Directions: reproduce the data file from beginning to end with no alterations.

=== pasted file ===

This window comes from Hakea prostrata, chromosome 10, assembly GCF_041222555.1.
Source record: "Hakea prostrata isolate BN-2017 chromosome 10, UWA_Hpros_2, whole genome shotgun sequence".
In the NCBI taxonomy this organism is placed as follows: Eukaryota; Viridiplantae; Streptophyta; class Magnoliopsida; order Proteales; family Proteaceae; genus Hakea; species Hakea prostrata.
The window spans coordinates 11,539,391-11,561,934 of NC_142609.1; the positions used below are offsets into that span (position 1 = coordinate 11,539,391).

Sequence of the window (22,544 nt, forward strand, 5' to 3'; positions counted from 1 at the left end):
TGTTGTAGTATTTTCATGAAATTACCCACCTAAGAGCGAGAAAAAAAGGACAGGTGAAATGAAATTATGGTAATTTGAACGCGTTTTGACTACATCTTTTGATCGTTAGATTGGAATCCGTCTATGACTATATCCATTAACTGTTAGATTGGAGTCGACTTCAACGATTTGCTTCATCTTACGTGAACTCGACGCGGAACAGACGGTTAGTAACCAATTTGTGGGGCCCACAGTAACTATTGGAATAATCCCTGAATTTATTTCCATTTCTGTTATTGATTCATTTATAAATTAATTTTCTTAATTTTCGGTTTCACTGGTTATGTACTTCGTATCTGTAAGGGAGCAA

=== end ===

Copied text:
This window comes from Hakea prostrata, chromosome 10, assembly GCF_041222555.1.
Source record: "Hakea prostrata isolate BN-2017 chromosome 10, UWA_Hpros_2, whole genome shotgun sequence".
In the NCBI taxonomy this organism is placed as follows: Eukaryota; Viridiplantae; Streptophyta; class Magnoliopsida; order Proteales; family Proteaceae; genus Hakea; species Hakea prostrata.
The window spans coordinates 11,539,391-11,561,934 of NC_142609.1; the positions used below are offsets into that span (position 1 = coordinate 11,539,391).

Sequence of the window (22,544 nt, forward strand, 5' to 3'; positions counted from 1 at the left end):
TGTTGTAGTATTTTCATGAAATTACCCACCTAAGAGCGAGAAAAAAAGGACAGGTGAAATGAAATTATGGTAATTTGAACGCGTTTTGACTACATCTTTTGATCGTTAGATTGGAATCCGTCTATGACTATATCCATTAACTGTTAGATTGGAGTCGACTTCAACGATTTGCTTCATCTTACGTGAACTCGACGCGGAACAGACGGTTAGTAACCAATTTGTGGGGCCCACAGTAACTATTGGAATAATCCCTGAATTTATTTCCATTTCTGTTATTGATTCATTTATAAATTAATTTTCTTAATTTTCGGTTTCACTGGTTATGTACTTCGTATCTGTAAGGGAGCAA